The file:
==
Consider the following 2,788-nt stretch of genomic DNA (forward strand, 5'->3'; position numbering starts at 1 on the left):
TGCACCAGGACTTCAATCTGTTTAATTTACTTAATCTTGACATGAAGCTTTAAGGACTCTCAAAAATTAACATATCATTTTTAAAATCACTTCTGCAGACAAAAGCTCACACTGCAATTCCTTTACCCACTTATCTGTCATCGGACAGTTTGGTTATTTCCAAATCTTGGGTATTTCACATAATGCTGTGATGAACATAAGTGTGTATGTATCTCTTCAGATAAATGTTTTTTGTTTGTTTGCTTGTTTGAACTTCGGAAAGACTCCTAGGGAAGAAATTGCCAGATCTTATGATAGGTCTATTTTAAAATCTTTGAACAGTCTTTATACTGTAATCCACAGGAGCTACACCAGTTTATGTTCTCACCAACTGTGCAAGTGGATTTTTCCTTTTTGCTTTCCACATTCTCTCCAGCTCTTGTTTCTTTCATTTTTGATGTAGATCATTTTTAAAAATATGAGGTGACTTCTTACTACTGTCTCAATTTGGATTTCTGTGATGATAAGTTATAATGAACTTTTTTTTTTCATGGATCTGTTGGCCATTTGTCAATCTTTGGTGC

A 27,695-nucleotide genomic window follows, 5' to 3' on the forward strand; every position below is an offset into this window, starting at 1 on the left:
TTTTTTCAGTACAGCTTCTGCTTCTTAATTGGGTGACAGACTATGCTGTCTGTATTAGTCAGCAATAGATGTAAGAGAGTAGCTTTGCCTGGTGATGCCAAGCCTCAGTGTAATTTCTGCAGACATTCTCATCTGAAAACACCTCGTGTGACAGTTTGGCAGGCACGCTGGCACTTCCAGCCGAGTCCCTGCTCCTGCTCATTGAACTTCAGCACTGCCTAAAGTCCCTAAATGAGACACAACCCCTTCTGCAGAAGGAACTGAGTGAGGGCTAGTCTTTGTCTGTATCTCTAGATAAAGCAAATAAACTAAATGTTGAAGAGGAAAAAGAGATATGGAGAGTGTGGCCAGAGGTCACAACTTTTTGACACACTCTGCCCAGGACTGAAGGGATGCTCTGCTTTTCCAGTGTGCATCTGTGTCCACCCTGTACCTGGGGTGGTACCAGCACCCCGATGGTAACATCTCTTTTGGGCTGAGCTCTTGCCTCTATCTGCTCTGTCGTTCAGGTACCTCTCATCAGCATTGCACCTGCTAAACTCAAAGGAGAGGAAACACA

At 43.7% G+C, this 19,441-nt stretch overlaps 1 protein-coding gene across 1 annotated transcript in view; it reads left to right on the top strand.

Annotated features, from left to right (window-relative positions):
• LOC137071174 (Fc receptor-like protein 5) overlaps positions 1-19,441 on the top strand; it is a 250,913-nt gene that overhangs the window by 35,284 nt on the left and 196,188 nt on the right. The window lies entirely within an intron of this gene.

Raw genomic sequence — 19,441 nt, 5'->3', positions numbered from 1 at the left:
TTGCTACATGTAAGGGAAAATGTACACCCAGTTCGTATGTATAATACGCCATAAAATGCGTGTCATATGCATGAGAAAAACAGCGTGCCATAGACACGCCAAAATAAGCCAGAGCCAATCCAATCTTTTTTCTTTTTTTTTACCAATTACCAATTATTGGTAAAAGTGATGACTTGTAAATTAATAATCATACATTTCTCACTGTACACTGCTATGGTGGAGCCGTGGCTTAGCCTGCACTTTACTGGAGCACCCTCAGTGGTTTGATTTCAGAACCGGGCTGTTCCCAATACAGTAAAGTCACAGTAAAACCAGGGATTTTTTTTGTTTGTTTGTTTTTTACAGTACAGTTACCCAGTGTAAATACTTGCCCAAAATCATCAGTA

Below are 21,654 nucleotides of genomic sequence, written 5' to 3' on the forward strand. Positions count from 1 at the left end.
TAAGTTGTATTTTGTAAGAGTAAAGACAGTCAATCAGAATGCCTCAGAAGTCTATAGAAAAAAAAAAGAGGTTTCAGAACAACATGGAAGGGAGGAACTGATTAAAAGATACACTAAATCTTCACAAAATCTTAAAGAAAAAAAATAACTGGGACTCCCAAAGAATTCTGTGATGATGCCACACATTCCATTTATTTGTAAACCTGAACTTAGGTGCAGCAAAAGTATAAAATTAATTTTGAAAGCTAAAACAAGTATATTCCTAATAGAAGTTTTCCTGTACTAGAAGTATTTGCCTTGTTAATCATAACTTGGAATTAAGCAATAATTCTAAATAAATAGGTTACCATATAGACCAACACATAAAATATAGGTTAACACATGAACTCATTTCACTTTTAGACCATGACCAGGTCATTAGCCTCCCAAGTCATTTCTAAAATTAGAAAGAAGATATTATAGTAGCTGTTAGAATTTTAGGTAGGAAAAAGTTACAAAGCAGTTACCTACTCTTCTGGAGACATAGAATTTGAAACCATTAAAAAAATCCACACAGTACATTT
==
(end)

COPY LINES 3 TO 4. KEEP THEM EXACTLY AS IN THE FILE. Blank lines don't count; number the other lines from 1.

A 27,695-nucleotide genomic window follows, 5' to 3' on the forward strand; every position below is an offset into this window, starting at 1 on the left:
TTTTTTCAGTACAGCTTCTGCTTCTTAATTGGGTGACAGACTATGCTGTCTGTATTAGTCAGCAATAGATGTAAGAGAGTAGCTTTGCCTGGTGATGCCAAGCCTCAGTGTAATTTCTGCAGACATTCTCATCTGAAAACACCTCGTGTGACAGTTTGGCAGGCACGCTGGCACTTCCAGCCGAGTCCCTGCTCCTGCTCATTGAACTTCAGCACTGCCTAAAGTCCCTAAATGAGACACAACCCCTTCTGCAGAAGGAACTGAGTGAGGGCTAGTCTTTGTCTGTATCTCTAGATAAAGCAAATAAACTAAATGTTGAAGAGGAAAAAGAGATATGGAGAGTGTGGCCAGAGGTCACAACTTTTTGACACACTCTGCCCAGGACTGAAGGGATGCTCTGCTTTTCCAGTGTGCATCTGTGTCCACCCTGTACCTGGGGTGGTACCAGCACCCCGATGGTAACATCTCTTTTGGGCTGAGCTCTTGCCTCTATCTGCTCTGTCGTTCAGGTACCTCTCATCAGCATTGCACCTGCTAAACTCAAAGGAGAGGAAACACA